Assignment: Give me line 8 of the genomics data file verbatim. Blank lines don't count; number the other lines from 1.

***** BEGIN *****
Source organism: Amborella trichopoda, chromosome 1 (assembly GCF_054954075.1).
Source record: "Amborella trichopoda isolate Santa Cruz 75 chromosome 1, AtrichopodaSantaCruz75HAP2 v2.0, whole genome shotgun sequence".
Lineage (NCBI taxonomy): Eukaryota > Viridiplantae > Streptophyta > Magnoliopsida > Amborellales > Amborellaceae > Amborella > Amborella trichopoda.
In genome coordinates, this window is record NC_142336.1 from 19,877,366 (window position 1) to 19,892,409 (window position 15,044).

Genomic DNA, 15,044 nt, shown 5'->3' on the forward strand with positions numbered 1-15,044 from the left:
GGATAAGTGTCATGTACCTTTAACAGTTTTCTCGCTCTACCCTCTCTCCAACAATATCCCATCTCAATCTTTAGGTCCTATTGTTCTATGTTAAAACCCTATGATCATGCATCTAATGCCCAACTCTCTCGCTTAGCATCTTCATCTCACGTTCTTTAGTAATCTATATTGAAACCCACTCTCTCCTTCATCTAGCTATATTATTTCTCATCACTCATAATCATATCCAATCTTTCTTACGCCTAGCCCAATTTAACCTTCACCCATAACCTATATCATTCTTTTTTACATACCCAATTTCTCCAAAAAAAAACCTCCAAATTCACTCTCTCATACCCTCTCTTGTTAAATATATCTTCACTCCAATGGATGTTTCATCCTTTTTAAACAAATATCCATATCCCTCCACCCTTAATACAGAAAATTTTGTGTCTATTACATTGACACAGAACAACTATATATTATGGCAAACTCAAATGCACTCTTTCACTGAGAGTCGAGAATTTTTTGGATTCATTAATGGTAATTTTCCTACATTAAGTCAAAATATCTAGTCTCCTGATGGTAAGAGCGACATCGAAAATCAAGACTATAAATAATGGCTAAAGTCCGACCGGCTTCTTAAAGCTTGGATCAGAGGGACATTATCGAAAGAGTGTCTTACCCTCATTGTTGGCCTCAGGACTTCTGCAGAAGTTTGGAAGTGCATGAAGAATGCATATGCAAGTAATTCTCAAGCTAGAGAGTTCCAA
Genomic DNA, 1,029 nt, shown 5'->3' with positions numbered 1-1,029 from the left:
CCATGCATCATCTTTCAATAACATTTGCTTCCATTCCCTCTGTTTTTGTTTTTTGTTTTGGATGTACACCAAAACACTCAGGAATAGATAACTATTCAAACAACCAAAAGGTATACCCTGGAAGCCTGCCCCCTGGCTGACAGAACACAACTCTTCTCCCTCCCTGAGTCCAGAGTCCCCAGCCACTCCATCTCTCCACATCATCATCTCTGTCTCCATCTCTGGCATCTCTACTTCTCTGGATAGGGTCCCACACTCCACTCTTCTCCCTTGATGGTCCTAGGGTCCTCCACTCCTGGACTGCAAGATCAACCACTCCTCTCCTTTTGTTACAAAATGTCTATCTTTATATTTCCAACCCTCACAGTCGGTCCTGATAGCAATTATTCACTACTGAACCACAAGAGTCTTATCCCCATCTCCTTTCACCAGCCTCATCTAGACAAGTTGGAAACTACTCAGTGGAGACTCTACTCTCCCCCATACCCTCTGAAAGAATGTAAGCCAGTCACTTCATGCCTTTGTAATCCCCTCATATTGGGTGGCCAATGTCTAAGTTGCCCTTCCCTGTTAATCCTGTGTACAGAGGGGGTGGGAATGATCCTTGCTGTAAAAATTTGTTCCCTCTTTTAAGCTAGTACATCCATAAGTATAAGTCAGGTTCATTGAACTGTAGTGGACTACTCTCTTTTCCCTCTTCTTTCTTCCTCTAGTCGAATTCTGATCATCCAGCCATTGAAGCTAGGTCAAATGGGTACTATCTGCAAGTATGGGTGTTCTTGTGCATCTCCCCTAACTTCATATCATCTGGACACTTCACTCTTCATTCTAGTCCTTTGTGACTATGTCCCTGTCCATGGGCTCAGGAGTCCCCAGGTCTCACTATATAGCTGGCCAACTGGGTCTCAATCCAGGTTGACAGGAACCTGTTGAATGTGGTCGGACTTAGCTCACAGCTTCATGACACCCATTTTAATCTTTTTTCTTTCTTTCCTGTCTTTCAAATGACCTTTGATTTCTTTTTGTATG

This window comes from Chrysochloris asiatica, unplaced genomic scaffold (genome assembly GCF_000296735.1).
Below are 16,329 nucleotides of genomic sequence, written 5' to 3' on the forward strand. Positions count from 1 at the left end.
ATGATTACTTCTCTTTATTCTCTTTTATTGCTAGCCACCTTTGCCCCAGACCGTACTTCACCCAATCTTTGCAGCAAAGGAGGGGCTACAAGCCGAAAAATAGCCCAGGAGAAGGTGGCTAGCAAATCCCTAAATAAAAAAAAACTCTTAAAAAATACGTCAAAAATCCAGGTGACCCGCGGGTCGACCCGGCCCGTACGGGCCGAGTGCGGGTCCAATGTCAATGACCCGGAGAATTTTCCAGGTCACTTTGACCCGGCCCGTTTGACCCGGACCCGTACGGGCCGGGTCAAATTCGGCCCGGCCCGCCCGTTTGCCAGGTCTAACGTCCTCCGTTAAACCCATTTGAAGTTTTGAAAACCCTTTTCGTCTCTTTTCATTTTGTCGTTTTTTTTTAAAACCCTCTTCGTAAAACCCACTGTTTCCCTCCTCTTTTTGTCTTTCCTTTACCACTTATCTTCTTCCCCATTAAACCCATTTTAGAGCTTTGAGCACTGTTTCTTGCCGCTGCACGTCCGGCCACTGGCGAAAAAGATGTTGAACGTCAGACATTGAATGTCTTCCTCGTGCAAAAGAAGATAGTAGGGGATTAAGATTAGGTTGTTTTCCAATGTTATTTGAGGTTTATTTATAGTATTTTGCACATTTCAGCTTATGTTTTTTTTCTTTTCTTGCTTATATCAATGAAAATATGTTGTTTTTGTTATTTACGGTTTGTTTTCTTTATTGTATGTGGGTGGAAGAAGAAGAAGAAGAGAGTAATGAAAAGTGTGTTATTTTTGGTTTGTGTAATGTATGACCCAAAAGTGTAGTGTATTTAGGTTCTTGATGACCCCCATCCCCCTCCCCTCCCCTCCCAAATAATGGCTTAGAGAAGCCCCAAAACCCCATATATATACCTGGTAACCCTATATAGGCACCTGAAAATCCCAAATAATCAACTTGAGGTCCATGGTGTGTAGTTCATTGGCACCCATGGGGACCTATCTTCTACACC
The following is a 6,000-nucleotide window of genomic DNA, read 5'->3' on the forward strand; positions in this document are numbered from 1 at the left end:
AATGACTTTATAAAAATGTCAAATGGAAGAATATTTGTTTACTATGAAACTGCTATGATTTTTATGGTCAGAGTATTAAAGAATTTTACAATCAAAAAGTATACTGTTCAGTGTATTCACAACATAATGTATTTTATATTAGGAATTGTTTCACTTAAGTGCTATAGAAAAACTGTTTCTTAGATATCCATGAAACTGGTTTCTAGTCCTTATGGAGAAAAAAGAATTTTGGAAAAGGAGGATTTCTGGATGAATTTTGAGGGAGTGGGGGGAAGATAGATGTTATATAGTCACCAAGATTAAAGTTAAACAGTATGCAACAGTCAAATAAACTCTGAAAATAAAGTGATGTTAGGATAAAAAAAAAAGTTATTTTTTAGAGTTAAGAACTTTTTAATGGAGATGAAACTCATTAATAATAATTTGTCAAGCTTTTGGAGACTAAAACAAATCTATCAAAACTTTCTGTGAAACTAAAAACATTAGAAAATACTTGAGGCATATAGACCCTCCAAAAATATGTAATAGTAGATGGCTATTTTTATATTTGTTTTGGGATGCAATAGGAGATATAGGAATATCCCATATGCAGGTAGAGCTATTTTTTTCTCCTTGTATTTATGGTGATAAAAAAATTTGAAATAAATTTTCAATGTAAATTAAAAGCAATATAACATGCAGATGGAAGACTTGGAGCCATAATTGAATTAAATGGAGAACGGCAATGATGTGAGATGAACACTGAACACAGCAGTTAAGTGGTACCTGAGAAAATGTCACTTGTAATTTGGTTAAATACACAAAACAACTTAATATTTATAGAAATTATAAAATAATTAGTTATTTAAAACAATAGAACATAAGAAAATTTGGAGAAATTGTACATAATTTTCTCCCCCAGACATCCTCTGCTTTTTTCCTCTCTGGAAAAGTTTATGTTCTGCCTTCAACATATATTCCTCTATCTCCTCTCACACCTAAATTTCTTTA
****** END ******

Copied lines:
CCATGCATCATCTTTCAATAACATTTGCTTCCATTCCCTCTGTTTTTGTTTTTTGTTTTGGATGTACACCAAAACACTCAGGAATAGATAACTATTCAAACAACCAAAAGGTATACCCTGGAAGCCTGCCCCCTGGCTGACAGAACACAACTCTTCTCCCTCCCTGAGTCCAGAGTCCCCAGCCACTCCATCTCTCCACATCATCATCTCTGTCTCCATCTCTGGCATCTCTACTTCTCTGGATAGGGTCCCACACTCCACTCTTCTCCCTTGATGGTCCTAGGGTCCTCCACTCCTGGACTGCAAGATCAACCACTCCTCTCCTTTTGTTACAAAATGTCTATCTTTATATTTCCAACCCTCACAGTCGGTCCTGATAGCAATTATTCACTACTGAACCACAAGAGTCTTATCCCCATCTCCTTTCACCAGCCTCATCTAGACAAGTTGGAAACTACTCAGTGGAGACTCTACTCTCCCCCATACCCTCTGAAAGAATGTAAGCCAGTCACTTCATGCCTTTGTAATCCCCTCATATTGGGTGGCCAATGTCTAAGTTGCCCTTCCCTGTTAATCCTGTGTACAGAGGGGGTGGGAATGATCCTTGCTGTAAAAATTTGTTCCCTCTTTTAAGCTAGTACATCCATAAGTATAAGTCAGGTTCATTGAACTGTAGTGGACTACTCTCTTTTCCCTCTTCTTTCTTCCTCTAGTCGAATTCTGATCATCCAGCCATTGAAGCTAGGTCAAATGGGTACTATCTGCAAGTATGGGTGTTCTTGTGCATCTCCCCTAACTTCATATCATCTGGACACTTCACTCTTCATTCTAGTCCTTTGTGACTATGTCCCTGTCCATGGGCTCAGGAGTCCCCAGGTCTCACTATATAGCTGGCCAACTGGGTCTCAATCCAGGTTGACAGGAACCTGTTGAATGTGGTCGGACTTAGCTCACAGCTTCATGACACCCATTTTAATCTTTTTTCTTTCTTTCCTGTCTTTCAAATGACCTTTGATTTCTTTTTGTATG